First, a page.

The most common exempt purposes for charities and houses of worship are religious, charitable, educational, and scientific. While the tax regulations defining the activities that fall within each of these purposes are lengthy, suffice it to say that a church’s activities will fall within religious, charitable, and perhaps even educational purposes, and such purposes should have been listed in the church’s formation documents. And while an exempt school’s main purpose is educational, some of its activities will also fall within the charitable category. Finally, the activities of most charities will fall within the charitable category, but if they provide some educational element, such as educating communities regarding issues of concern to the broader public, those activities would be listed as educational. The nonprofit, in short, may only engage in activities that contribute importantly to those exempt purposes it is authorized to conduct—and it becomes authorized by including them in its certificate.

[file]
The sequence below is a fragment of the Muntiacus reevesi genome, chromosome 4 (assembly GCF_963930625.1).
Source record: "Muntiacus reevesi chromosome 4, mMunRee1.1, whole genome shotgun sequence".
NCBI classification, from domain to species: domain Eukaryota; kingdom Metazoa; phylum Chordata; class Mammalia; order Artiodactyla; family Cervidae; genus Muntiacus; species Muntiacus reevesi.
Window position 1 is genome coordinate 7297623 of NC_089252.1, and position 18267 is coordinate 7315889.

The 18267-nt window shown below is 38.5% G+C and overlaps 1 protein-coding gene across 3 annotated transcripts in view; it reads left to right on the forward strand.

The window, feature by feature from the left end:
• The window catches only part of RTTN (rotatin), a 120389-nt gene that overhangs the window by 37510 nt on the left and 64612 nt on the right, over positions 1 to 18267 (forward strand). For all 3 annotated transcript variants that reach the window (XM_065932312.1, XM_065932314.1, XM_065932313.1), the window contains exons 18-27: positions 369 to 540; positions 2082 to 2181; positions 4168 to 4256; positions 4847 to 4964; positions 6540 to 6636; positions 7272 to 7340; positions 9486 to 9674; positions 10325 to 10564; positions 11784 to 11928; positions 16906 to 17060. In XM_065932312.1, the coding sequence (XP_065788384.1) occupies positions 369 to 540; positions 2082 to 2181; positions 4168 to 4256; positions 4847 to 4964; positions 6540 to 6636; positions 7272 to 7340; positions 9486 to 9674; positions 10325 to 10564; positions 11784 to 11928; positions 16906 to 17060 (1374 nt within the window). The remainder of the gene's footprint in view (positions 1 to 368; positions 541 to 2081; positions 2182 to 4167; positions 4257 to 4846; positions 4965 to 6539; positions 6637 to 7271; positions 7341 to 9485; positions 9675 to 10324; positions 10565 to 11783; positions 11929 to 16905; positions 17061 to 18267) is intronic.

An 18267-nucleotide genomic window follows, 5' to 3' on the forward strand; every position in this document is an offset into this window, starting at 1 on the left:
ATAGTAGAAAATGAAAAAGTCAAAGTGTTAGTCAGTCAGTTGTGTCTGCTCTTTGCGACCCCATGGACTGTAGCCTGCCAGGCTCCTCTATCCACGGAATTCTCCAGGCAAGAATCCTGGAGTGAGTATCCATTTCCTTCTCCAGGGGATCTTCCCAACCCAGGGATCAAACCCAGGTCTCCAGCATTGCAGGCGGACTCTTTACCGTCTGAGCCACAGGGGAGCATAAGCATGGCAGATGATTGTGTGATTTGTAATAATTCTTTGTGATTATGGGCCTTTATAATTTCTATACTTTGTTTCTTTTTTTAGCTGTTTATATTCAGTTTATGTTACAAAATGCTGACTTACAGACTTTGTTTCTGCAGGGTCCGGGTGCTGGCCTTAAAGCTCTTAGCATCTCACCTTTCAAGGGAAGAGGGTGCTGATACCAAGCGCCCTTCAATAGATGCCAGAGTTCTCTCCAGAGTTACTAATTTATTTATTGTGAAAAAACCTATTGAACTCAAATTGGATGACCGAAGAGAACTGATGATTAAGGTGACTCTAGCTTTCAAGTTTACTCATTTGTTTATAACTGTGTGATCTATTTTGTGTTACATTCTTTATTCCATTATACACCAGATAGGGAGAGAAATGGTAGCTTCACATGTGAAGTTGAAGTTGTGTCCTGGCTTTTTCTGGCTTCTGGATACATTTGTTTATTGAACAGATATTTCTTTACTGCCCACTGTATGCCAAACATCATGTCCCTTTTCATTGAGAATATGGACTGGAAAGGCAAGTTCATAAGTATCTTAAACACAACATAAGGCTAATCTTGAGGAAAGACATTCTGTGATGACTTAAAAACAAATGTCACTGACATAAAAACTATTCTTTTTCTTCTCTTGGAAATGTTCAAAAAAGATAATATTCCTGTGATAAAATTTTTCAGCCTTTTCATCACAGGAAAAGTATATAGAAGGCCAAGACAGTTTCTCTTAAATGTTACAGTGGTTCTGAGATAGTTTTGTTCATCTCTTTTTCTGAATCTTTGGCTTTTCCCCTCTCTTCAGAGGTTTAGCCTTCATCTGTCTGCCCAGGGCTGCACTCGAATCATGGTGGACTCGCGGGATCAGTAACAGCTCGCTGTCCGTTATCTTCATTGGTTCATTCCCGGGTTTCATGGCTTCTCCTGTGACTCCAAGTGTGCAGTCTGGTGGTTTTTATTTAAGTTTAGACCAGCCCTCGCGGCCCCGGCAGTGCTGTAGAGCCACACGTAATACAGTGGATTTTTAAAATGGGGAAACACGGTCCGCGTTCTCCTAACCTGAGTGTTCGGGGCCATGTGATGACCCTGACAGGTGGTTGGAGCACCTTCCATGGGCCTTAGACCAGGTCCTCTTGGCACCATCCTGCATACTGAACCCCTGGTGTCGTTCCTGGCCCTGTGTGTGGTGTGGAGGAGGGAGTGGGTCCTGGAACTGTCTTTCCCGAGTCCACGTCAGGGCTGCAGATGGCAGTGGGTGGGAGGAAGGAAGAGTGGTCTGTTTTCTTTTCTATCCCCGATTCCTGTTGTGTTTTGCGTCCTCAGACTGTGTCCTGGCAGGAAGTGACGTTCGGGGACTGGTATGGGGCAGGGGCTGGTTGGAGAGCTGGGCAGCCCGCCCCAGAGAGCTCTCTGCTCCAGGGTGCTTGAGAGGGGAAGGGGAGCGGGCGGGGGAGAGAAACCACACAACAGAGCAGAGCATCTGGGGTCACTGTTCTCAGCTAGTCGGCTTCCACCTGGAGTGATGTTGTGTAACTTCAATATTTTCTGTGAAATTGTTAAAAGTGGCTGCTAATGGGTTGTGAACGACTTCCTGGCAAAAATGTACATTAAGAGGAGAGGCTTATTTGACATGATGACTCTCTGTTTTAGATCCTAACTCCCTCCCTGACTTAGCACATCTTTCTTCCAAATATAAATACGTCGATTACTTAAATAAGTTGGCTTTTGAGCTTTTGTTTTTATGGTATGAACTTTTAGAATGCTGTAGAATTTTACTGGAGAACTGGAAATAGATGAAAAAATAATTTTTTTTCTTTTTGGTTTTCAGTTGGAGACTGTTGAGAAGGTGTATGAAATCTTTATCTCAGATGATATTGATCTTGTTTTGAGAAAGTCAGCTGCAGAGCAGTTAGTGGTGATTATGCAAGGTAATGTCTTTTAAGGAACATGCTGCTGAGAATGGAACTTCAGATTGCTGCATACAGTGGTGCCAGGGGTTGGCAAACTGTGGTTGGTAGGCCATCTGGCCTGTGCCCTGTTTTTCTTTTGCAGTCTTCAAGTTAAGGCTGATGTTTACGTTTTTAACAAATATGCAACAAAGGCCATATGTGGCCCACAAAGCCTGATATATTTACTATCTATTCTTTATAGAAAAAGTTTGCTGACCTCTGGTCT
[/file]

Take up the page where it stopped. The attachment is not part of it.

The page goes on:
As an illustration, the charging of tuition by an exempt school is, no doubt, a regularly carried on business. But the charging of tuition is related to its exempt purpose, since parents are paying for the education of their children—education being the name of the game. The rule is that when a business activity is related to the exempt purpose, it may be carried on even substantially, with the organization never having to pay UBIT. Similarly, in the case of a church charging its congregants membership fees and dues, this is a regularly carried on business but it is related to its exempt purpose—admission for the purpose of prayer, which falls squarely within a church’s religious function. From these examples we see an interesting point: there is no prohibition for a nonprofit to make money, so long as it does so by carrying on an activity related to its exempt purposes. Of course, the organization is restricted with regard to what it may do with that money; generally, it may only use the money to pay reasonable compensation and necessary expenses. It is subject to the restrictions on private inurement and excess benefit transactions.